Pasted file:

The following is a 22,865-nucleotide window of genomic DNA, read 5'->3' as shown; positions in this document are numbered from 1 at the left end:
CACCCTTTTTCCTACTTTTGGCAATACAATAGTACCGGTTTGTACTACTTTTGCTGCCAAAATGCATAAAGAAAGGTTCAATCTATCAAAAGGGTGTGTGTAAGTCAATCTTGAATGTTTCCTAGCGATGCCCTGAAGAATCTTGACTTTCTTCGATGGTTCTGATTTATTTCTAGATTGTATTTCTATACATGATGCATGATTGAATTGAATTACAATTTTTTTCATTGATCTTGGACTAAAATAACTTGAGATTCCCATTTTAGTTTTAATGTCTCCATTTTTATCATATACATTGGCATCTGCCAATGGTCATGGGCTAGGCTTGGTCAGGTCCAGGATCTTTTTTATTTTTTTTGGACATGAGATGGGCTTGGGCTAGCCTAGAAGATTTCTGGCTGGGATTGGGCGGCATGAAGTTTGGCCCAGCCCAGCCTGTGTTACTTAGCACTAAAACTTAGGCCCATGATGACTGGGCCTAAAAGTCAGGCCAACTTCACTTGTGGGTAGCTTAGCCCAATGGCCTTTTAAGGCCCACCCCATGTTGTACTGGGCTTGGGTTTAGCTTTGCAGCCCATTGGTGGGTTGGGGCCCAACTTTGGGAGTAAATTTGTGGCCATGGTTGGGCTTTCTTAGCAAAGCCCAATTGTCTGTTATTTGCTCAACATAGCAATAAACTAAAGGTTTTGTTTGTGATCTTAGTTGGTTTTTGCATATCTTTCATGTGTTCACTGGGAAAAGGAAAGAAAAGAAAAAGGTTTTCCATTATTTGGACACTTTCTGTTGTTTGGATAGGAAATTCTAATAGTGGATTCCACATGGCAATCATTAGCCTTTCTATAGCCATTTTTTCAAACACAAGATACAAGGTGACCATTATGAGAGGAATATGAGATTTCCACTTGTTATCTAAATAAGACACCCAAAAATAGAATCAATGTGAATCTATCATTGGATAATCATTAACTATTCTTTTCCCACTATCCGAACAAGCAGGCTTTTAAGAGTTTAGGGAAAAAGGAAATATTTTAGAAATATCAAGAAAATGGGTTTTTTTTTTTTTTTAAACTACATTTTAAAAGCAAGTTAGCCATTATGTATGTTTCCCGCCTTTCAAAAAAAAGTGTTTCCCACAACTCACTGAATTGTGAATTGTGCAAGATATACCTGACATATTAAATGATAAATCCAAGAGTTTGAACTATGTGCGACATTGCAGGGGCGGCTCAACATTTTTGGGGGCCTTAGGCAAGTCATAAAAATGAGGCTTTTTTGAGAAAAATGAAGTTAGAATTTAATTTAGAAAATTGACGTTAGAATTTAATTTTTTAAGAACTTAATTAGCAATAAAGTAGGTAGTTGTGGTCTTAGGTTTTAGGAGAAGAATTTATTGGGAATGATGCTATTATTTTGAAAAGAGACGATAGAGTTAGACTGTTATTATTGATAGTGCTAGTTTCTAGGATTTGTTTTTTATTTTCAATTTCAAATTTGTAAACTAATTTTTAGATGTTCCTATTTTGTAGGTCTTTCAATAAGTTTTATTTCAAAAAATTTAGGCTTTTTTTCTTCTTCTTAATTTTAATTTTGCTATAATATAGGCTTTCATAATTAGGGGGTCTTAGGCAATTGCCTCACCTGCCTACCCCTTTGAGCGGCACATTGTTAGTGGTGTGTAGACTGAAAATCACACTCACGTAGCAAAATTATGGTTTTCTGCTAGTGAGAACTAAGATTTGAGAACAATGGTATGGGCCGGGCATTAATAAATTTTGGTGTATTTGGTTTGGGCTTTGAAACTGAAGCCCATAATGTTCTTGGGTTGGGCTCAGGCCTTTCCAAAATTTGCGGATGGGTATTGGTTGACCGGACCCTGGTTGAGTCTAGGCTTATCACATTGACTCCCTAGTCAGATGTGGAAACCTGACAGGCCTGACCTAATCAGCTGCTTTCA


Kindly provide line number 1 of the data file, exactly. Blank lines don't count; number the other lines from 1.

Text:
The following is a 22,865-nucleotide window of genomic DNA, read 5'->3' as shown; positions in this document are numbered from 1 at the left end: